Tech Nation: Israel Ranks 35th in ITU Telecom Access Roster

uMake and Kidoz raise money for their apps; Taldor buys XGlobe.

Tomer Appelbaum

Israel came in a disappointing 35th place in the International Telecommunications Union ICT Development Index for 2015 released last week. Since 2010 Israel has fallen nine places in the index, which measures the availability and usage of computers, telephones and the Internet, because other countries are gaining pace. The index showed that Israelis were abandoning landline phones as the number of lines per 100 people dropped to 37 last year from 46 in 2010. Israelis have 121 cellphones per 100 people, down slightly from 122 in 2010. But home computer penetration climbed to 82% from 76% while Internet connectivity grew to 71% from 68%, the ITU, a UN agency, found. Still, among developed economies, only Italy and Portugal did worse and Israel was No. 22 among European-region countries. (Amitai Ziv)

uMake secures $5m for 3D-drawing app
uMake, whose new app lets you generate a three-dimensional version of a sketch using an iPad, has raised $5 million. The Israeli startup said the financing round was led by BlueRun Ventures, a U.S. investor that was behind companies like PayPal and Waze. It was joined by existing investors UpWest Labs and private investors including Waze CEO Noam Bardin and Uber executive Brian McClendon. uMake was formed in 2014 and today only has three people on its payroll – founders Evi Meyer and Erik Sapir and employee Nyko de Peyer. It said it would use the proceeds to add more staff, open a U.S. marketing office and develop collaboration agreements with leading brands. “We worked on uMake for a year and a half as part of a private beta with a lot of users and two weeks ago released the official version on App Store,” Meyer told TheMarker. “The product is designed for product designers, architects, engineers, students and anyone who wants to work in a 3D environment.” (Inbal Orpaz)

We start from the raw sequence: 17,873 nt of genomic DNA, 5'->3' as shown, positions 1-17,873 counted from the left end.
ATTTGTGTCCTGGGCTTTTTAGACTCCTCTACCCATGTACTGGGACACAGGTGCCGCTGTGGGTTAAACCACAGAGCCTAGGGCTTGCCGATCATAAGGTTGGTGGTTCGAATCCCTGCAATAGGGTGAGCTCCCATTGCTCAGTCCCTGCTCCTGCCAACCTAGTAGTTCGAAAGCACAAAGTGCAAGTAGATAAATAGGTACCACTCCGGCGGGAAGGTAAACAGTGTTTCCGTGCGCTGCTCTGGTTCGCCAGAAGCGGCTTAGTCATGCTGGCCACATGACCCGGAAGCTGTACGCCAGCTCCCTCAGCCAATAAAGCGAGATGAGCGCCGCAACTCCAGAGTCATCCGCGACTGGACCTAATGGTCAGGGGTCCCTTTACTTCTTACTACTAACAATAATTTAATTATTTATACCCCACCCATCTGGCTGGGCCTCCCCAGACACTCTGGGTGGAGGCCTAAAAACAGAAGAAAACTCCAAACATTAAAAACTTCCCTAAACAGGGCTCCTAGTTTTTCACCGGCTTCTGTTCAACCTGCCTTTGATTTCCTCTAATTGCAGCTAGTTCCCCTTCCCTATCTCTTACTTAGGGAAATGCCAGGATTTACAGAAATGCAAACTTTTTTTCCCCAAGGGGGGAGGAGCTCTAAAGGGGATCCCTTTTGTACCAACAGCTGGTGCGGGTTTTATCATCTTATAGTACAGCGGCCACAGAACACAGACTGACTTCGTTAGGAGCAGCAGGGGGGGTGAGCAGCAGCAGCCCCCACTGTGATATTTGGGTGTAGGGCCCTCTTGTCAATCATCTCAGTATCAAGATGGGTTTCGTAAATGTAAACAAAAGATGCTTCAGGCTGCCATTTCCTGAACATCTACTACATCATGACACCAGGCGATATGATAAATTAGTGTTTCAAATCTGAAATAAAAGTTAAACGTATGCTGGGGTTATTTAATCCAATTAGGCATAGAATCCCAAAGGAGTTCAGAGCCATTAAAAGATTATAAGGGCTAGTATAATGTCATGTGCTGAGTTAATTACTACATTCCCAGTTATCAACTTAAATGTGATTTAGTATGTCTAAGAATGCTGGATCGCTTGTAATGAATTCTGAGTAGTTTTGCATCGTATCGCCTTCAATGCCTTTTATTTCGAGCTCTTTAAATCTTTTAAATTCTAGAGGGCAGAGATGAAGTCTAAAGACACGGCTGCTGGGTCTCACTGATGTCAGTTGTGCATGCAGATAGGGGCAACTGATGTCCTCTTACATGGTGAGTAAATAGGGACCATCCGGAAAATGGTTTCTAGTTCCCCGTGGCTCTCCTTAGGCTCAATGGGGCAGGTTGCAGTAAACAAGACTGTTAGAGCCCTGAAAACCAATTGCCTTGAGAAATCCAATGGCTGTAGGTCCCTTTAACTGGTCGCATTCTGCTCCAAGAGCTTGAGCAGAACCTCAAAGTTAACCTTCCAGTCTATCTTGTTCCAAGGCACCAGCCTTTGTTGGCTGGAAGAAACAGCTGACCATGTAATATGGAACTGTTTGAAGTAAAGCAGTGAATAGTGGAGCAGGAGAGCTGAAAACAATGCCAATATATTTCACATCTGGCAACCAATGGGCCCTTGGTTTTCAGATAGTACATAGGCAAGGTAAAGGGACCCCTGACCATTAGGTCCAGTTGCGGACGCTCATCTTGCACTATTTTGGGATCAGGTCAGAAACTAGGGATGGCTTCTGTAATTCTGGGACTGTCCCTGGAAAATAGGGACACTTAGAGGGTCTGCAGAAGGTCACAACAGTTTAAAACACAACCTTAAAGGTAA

Kidoz raises $3.5m for child content-recommendation app
Kidoz, which boasts a content-recommendation app for children, has raised $3.5 million from Millhouse Capital, the venture-investing vehicle of Russian oligarch Roman Abramovich. The startup, whose software filters apps to display only those whose content is recognized as safe and age-appropriate for kids, said it would use the money to expand its development team and open offices in the United States and other markets. It also hired Aviram Grinberg as marketing chief. Founded six years ago by CEO Gai Havkin, Kidoz employs 16 people and has been profitable since 2014. Until now its technology was only available on devices made or sold by companies like Acer, U.S. Cellular and Deutsche Telekom. But the company is now opening its content discovery platform to third-party brands and developers, so Kidoz technology can be embedded inside apps as a content-recommendation tool. (Inbal Orpaz)

Taldor buys cloud services company XGlobe
Taldor, an Israeli information services company, says it’s buying XGlobe to expand its cloud-based hosting services in a deal valuing XGlobe at 25 million shekels ($6.5 million). XGlobe has about 100 employees in Israel, operating seven server farms in Europe, North America, the Far East and Israel, offering companies cloud-based services, dedicated hosted computers and virtual services for companies using Google, Microsoft and Amazon servers. “Taldor is adapting itself to technology advances and the requirements of business customers by joining other leading players in the country in cloud computing,” said CEO Nati Avrahami. In the first half of the year XGlobe generated 12.8 million shekels in revenues and 500,000 shekels in net profit. Taldor said that in the acquisition it would make the first 4.4-million-shekel payment now with the rest tied to profit performance from 2014 to 2017. (Shelly Appelberg)